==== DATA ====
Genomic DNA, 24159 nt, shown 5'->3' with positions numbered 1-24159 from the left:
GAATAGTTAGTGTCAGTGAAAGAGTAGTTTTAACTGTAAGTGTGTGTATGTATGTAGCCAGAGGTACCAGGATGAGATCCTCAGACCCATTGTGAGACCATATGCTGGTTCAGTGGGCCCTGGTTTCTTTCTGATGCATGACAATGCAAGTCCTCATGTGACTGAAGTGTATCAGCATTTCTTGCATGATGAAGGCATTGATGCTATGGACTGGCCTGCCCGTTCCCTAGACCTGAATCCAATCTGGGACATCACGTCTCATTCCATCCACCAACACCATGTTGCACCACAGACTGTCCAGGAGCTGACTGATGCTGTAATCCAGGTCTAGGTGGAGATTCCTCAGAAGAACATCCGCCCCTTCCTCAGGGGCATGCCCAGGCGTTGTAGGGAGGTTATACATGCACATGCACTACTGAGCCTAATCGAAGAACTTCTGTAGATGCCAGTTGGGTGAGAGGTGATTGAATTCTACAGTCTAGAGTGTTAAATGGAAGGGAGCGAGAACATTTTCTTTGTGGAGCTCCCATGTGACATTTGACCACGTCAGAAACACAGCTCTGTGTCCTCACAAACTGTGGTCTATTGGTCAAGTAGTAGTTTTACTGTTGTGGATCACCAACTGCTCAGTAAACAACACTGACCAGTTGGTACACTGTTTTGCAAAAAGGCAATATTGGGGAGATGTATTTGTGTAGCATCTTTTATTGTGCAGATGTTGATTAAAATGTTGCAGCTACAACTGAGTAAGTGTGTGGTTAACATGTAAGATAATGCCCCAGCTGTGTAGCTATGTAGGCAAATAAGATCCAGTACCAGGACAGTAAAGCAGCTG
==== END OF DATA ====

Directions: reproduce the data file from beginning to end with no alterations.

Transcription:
Genomic DNA, 24159 nt, shown 5'->3' with positions numbered 1-24159 from the left:
GAATAGTTAGTGTCAGTGAAAGAGTAGTTTTAACTGTAAGTGTGTGTATGTATGTAGCCAGAGGTACCAGGATGAGATCCTCAGACCCATTGTGAGACCATATGCTGGTTCAGTGGGCCCTGGTTTCTTTCTGATGCATGACAATGCAAGTCCTCATGTGACTGAAGTGTATCAGCATTTCTTGCATGATGAAGGCATTGATGCTATGGACTGGCCTGCCCGTTCCCTAGACCTGAATCCAATCTGGGACATCACGTCTCATTCCATCCACCAACACCATGTTGCACCACAGACTGTCCAGGAGCTGACTGATGCTGTAATCCAGGTCTAGGTGGAGATTCCTCAGAAGAACATCCGCCCCTTCCTCAGGGGCATGCCCAGGCGTTGTAGGGAGGTTATACATGCACATGCACTACTGAGCCTAATCGAAGAACTTCTGTAGATGCCAGTTGGGTGAGAGGTGATTGAATTCTACAGTCTAGAGTGTTAAATGGAAGGGAGCGAGAACATTTTCTTTGTGGAGCTCCCATGTGACATTTGACCACGTCAGAAACACAGCTCTGTGTCCTCACAAACTGTGGTCTATTGGTCAAGTAGTAGTTTTACTGTTGTGGATCACCAACTGCTCAGTAAACAACACTGACCAGTTGGTACACTGTTTTGCAAAAAGGCAATATTGGGGAGATGTATTTGTGTAGCATCTTTTATTGTGCAGATGTTGATTAAAATGTTGCAGCTACAACTGAGTAAGTGTGTGGTTAACATGTAAGATAATGCCCCAGCTGTGTAGCTATGTAGGCAAATAAGATCCAGTACCAGGACAGTAAAGCAGCTG